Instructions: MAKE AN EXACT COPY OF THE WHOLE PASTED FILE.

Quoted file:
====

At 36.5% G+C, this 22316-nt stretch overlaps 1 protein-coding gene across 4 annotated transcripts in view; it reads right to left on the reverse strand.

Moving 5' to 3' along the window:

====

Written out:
At 36.5% G+C, this 22316-nt stretch overlaps 1 protein-coding gene across 4 annotated transcripts in view; it reads right to left on the reverse strand.

Moving 5' to 3' along the window: